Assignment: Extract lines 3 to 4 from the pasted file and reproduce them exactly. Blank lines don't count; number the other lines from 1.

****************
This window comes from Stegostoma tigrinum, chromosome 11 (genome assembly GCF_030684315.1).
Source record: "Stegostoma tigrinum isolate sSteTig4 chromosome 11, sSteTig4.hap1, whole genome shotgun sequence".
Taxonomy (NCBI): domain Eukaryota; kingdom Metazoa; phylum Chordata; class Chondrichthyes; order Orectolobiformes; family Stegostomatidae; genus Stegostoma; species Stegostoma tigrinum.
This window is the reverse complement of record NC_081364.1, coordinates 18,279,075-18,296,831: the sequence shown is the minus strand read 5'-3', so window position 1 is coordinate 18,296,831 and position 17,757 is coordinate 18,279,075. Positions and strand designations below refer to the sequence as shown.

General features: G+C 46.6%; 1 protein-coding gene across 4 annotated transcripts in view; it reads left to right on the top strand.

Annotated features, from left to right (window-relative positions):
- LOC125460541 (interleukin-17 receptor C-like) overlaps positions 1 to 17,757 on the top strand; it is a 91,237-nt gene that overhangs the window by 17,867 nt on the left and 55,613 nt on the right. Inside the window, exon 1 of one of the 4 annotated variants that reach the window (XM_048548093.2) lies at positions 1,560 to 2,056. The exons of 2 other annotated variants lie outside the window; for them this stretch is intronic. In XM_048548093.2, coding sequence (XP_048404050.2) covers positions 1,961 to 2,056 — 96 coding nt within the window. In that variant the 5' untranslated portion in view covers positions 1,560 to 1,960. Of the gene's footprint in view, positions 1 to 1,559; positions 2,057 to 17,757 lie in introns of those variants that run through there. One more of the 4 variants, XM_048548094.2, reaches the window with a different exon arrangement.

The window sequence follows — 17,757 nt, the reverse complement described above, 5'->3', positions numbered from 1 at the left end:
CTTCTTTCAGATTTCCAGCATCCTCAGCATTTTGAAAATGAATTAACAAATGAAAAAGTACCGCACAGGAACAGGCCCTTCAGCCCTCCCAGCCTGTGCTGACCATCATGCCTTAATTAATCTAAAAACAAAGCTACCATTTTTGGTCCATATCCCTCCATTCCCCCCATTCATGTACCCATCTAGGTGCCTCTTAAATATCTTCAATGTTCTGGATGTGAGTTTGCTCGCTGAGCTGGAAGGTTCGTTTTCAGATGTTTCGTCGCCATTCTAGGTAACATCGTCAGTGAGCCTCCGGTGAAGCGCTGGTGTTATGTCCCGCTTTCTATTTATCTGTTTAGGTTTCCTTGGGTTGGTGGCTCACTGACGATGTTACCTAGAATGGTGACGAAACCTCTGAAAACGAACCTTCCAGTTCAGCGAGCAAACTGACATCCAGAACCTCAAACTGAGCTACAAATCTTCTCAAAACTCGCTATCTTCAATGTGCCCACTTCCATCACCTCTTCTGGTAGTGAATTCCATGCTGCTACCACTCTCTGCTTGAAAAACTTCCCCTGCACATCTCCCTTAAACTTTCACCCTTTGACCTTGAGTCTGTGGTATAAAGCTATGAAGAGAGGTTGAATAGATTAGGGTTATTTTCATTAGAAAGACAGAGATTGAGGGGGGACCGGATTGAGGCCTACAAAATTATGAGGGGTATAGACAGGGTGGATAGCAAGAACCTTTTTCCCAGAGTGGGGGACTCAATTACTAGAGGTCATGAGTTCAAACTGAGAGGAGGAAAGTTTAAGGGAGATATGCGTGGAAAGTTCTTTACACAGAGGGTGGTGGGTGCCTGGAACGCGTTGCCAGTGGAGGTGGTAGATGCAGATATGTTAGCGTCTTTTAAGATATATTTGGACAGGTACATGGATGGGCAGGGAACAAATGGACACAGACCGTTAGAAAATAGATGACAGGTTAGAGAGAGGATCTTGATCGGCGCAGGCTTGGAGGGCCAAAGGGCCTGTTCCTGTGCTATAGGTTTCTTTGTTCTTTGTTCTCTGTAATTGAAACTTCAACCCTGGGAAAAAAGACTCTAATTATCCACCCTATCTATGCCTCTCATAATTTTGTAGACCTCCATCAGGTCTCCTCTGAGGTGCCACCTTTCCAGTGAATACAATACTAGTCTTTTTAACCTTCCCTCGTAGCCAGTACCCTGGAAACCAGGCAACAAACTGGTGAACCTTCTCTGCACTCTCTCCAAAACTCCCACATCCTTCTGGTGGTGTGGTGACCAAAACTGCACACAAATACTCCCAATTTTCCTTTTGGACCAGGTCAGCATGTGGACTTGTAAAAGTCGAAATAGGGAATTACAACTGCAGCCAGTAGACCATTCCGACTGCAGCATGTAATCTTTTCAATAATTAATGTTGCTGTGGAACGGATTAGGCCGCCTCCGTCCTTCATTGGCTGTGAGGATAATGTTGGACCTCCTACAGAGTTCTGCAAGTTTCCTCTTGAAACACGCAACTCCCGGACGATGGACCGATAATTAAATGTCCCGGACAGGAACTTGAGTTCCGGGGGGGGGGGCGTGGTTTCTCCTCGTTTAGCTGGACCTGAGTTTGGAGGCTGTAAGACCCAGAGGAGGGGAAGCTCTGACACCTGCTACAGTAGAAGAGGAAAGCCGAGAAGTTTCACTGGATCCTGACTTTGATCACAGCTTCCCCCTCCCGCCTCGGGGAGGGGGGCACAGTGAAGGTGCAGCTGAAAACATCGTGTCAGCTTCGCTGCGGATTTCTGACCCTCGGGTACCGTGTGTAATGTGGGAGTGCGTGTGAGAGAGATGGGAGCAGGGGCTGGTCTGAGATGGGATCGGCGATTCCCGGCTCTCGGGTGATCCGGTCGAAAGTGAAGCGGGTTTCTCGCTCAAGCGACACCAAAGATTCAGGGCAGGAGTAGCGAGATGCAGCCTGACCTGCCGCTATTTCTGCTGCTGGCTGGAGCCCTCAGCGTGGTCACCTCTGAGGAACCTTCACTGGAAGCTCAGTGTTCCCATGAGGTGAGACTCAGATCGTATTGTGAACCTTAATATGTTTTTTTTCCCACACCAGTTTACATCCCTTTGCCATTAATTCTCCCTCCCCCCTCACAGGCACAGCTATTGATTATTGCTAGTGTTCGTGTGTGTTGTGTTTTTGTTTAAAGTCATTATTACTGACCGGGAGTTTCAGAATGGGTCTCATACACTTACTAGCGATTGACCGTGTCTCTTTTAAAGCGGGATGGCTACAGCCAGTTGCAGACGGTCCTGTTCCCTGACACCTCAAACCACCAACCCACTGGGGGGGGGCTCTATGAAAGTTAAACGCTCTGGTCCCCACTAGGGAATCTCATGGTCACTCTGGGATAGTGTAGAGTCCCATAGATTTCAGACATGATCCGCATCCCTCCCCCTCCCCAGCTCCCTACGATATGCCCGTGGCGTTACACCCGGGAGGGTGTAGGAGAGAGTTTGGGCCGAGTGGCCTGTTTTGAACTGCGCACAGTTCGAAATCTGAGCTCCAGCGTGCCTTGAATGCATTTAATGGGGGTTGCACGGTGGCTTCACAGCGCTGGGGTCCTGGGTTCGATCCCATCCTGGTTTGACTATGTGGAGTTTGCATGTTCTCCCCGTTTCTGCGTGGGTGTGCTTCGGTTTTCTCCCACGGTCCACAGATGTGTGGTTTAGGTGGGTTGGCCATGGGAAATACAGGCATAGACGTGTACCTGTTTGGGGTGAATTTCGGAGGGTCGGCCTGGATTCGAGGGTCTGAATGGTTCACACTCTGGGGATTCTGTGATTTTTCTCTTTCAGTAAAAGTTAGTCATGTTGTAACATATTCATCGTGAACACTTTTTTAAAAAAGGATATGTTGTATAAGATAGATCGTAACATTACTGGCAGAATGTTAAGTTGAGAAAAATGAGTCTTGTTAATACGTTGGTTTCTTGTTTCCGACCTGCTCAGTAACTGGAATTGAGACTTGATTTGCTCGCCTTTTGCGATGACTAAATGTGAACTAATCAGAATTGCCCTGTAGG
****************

Taxonomy (NCBI): domain Eukaryota; kingdom Metazoa; phylum Chordata; class Chondrichthyes; order Orectolobiformes; family Stegostomatidae; genus Stegostoma; species Stegostoma tigrinum.
This window is the reverse complement of record NC_081364.1, coordinates 18,279,075-18,296,831: the sequence shown is the minus strand read 5'-3', so window position 1 is coordinate 18,296,831 and position 17,757 is coordinate 18,279,075. Positions and strand designations below refer to the sequence as shown.